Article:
Whatever type of runner you are – fast, slow, frequent or sporadic – you’ll never regret leaving the road and turning to the trails for your running endorphin hit. Although trail running is best enjoyed when you have reached a level of fitness where you think nothing of running for a couple of hours plus, the trails are there to be explored and enjoyed by runners of all abilities.
Naturally there are similarities to conventional road running, but you’d be amazed at how just a few specific training and injury prevention tips can enhance your enjoyment of running on remote trail routes, so here are 5 top tips on how to make the (temporary or permanent) switch from road running to the trails.
Most of you will know of a forest trail, bridle path or foothill nearby where you can begin experimenting with trail running, but even on familiar routes close to home it is essential you plan your route and tell someone how long you think you’ll take.
With an abundance of tree roots, rocky ledges and steep embankments, there are a wide range of potential ankle tuning hazards out on the trails which could leave you unable to run and in need of help. So, tell someone where you’re going and how long you’re likely to be! It’s strongly advised you also take a mobile phone with you in case you need to call for help.
Taking up a new challenge and learning it on the hop can often be a daunting experience, so there’s no reason why you need go it alone. The transition can be far more fun and exciting if you go through the experience with friends, so why not recruit a few chums to hit the trails with you?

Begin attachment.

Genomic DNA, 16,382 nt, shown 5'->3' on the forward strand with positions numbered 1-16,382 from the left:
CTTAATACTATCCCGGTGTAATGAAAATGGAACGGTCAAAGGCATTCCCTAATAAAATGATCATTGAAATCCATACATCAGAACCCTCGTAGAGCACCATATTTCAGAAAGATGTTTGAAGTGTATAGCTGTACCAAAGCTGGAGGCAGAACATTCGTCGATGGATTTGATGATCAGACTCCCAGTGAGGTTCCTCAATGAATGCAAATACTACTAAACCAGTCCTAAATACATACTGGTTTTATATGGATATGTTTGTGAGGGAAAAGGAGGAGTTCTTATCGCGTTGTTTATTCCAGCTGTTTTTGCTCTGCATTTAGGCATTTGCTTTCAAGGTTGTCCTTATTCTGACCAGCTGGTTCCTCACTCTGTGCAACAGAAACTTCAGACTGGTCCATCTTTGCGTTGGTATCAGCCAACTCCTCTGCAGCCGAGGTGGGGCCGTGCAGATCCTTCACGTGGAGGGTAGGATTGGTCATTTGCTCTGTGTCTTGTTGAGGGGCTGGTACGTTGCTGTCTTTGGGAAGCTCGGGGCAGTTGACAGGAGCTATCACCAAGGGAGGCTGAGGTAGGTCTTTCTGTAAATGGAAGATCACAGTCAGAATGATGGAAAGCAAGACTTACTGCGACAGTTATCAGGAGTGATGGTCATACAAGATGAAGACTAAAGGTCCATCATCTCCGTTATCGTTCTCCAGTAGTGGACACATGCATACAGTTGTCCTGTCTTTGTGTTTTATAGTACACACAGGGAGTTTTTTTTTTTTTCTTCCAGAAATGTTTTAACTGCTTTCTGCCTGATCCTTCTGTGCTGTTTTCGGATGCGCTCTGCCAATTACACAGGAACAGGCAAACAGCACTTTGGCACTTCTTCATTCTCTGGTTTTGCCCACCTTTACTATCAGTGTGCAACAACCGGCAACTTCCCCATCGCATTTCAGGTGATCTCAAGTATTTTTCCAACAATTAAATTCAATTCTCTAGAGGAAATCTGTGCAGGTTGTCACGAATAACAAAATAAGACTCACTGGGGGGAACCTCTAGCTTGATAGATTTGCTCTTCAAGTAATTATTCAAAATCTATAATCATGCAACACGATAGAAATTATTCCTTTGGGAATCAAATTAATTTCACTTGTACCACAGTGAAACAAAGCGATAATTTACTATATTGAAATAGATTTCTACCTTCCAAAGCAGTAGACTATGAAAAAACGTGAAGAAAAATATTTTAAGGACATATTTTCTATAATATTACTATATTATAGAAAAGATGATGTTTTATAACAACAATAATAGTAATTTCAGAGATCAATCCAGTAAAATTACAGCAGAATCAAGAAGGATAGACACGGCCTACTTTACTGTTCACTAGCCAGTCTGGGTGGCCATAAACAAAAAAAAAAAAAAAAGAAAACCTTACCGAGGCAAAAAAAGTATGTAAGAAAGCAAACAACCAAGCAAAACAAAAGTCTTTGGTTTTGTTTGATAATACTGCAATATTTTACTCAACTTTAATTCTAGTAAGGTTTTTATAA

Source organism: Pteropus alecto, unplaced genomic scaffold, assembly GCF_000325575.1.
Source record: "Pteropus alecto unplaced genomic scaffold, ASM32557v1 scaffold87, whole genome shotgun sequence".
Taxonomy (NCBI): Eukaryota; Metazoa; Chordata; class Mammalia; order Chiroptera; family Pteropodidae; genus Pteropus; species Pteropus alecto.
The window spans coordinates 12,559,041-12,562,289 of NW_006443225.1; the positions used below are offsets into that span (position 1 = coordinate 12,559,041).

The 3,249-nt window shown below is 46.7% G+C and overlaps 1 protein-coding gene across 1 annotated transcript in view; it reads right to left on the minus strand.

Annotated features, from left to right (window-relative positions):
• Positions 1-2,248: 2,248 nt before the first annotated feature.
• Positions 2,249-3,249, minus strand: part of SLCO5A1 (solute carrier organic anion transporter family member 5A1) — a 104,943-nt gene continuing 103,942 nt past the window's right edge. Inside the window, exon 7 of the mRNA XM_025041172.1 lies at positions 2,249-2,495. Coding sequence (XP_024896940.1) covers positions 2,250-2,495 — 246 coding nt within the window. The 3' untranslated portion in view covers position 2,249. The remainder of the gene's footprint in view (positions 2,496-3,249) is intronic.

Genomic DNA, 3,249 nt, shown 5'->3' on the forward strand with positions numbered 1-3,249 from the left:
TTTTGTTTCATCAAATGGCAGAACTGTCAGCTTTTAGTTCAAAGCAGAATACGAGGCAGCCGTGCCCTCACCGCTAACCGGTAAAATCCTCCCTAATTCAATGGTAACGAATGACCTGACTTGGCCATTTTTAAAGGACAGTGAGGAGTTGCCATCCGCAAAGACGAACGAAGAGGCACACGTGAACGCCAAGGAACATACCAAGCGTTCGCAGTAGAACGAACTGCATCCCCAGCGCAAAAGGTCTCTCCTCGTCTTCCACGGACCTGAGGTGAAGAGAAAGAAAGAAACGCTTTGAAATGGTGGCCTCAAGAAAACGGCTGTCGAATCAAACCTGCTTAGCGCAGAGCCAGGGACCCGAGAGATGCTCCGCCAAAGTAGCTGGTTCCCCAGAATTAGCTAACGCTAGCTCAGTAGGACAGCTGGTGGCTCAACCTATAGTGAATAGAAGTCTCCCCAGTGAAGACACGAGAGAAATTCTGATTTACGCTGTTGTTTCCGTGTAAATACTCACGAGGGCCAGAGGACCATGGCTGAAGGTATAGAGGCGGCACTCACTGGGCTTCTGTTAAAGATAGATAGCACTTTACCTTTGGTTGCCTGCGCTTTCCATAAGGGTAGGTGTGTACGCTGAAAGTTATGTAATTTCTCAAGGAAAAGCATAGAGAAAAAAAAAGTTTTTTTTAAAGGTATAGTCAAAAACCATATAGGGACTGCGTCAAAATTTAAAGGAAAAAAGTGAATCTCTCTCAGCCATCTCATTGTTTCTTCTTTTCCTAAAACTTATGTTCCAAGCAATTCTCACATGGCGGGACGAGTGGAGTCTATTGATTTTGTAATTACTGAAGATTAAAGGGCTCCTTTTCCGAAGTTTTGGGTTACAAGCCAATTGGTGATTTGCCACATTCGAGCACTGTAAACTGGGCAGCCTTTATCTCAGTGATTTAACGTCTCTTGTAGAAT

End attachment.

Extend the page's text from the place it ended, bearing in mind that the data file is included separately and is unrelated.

The safety aspect of training with one or more people speaks for itself; if one of you is wiped out by an errant tree stump, low blood sugar or general fatigue, then help is close at hand to see you back home safely.
However, as important as safety is, it’s the banter of training in a group that is perhaps the most compelling reason to convince friends to join you in your trail running exploits.
Running with a friend can make even the most innocuous experience last a lifetime; after all, falling flat on your face in a bog isn’t remotely funny when you’re on your own, but your running buddy will certainly see the funny side and no doubt tell an exaggerated version of the story for many years to come.
Unless you live in a climate which sees the mercury consistently in the high 20s (70°F+) throughout the year, chances are that many of your first trail runs will not be across great distances, so you won’t need to take much, or any, additional fluid with you.
However, although you might not always need extra fluid while training, it’s a good idea to get in the habit of running with fluid because as you get more proficient and the time you spend on the trails increases, you’ll need to carry at least a litre of fluid with you on every run. So for the purposes of safety and practice, try to make a point of carrying at least 500–1,000ml of fluid with you on every training run.
For all the feel-good endorphins that a fast 10k/half marathon road race can give you, nothing will be able to get close to the feeling you get running through stunning off-road scenery, so enjoy it and absorb it! To get the most out of trails, try not to obsess about the distance you cover (as you would on the road) but instead focus on time spent running – so leave your Garmin at home!
You might find your first few runs frustrating as you mourn the absence of your Polar/Garmin GPS watch (which often don’t work on dense forest trails), but the stunning trails more than make up for the (lack of) view of your mile splits on your GPS watch.
Although you’ll spend a certain amount of time fixated on the route ahead so as to successfully navigate around foliage, tree stumps, muddy bogs and rocks, there will be times when the landscape will open up to a view that will take your breath away. Absorb it and reflect upon it.